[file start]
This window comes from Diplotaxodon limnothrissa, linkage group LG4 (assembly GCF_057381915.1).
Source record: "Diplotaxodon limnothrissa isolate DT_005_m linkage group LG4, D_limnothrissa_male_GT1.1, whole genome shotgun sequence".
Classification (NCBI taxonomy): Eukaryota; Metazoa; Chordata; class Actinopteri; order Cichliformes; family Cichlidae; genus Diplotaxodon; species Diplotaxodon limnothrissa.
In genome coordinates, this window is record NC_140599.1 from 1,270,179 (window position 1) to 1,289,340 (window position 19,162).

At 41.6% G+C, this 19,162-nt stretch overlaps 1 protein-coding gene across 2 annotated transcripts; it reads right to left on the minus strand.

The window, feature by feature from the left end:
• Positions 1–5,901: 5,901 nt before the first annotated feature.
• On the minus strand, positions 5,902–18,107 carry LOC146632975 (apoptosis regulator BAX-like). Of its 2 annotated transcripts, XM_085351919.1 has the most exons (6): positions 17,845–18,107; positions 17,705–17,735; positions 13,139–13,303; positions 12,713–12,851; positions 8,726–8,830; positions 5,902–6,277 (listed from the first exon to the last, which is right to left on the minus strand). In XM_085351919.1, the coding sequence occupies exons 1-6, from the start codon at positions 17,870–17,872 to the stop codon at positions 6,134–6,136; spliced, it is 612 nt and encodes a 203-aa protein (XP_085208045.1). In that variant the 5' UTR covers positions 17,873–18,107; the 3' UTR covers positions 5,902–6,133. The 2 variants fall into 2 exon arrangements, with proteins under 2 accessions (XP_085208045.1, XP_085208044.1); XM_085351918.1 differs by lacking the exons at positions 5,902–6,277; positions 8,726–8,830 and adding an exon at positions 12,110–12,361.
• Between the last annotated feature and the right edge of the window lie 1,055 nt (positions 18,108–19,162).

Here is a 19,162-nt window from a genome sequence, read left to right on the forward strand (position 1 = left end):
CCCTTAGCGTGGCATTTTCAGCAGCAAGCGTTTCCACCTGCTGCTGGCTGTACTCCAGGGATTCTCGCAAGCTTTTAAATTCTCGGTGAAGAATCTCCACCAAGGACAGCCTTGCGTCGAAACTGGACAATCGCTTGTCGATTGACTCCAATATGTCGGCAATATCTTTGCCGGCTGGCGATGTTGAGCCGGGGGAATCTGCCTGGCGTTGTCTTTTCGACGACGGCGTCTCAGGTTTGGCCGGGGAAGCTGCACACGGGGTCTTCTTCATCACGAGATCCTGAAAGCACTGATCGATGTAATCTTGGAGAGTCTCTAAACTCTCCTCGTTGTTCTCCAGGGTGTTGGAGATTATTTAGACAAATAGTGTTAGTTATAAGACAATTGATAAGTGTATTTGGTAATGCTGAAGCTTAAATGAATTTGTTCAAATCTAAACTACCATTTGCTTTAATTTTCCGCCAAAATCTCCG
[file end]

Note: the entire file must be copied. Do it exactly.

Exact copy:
This window comes from Diplotaxodon limnothrissa, linkage group LG4 (assembly GCF_057381915.1).
Source record: "Diplotaxodon limnothrissa isolate DT_005_m linkage group LG4, D_limnothrissa_male_GT1.1, whole genome shotgun sequence".
Classification (NCBI taxonomy): Eukaryota; Metazoa; Chordata; class Actinopteri; order Cichliformes; family Cichlidae; genus Diplotaxodon; species Diplotaxodon limnothrissa.
In genome coordinates, this window is record NC_140599.1 from 1,270,179 (window position 1) to 1,289,340 (window position 19,162).

At 41.6% G+C, this 19,162-nt stretch overlaps 1 protein-coding gene across 2 annotated transcripts; it reads right to left on the minus strand.

The window, feature by feature from the left end:
• Positions 1–5,901: 5,901 nt before the first annotated feature.
• On the minus strand, positions 5,902–18,107 carry LOC146632975 (apoptosis regulator BAX-like). Of its 2 annotated transcripts, XM_085351919.1 has the most exons (6): positions 17,845–18,107; positions 17,705–17,735; positions 13,139–13,303; positions 12,713–12,851; positions 8,726–8,830; positions 5,902–6,277 (listed from the first exon to the last, which is right to left on the minus strand). In XM_085351919.1, the coding sequence occupies exons 1-6, from the start codon at positions 17,870–17,872 to the stop codon at positions 6,134–6,136; spliced, it is 612 nt and encodes a 203-aa protein (XP_085208045.1). In that variant the 5' UTR covers positions 17,873–18,107; the 3' UTR covers positions 5,902–6,133. The 2 variants fall into 2 exon arrangements, with proteins under 2 accessions (XP_085208045.1, XP_085208044.1); XM_085351918.1 differs by lacking the exons at positions 5,902–6,277; positions 8,726–8,830 and adding an exon at positions 12,110–12,361.
• Between the last annotated feature and the right edge of the window lie 1,055 nt (positions 18,108–19,162).

Here is a 19,162-nt window from a genome sequence, read left to right on the forward strand (position 1 = left end):
CCCTTAGCGTGGCATTTTCAGCAGCAAGCGTTTCCACCTGCTGCTGGCTGTACTCCAGGGATTCTCGCAAGCTTTTAAATTCTCGGTGAAGAATCTCCACCAAGGACAGCCTTGCGTCGAAACTGGACAATCGCTTGTCGATTGACTCCAATATGTCGGCAATATCTTTGCCGGCTGGCGATGTTGAGCCGGGGGAATCTGCCTGGCGTTGTCTTTTCGACGACGGCGTCTCAGGTTTGGCCGGGGAAGCTGCACACGGGGTCTTCTTCATCACGAGATCCTGAAAGCACTGATCGATGTAATCTTGGAGAGTCTCTAAACTCTCCTCGTTGTTCTCCAGGGTGTTGGAGATTATTTAGACAAATAGTGTTAGTTATAAGACAATTGATAAGTGTATTTGGTAATGCTGAAGCTTAAATGAATTTGTTCAAATCTAAACTACCATTTGCTTTAATTTTCCGCCAAAATCTCCG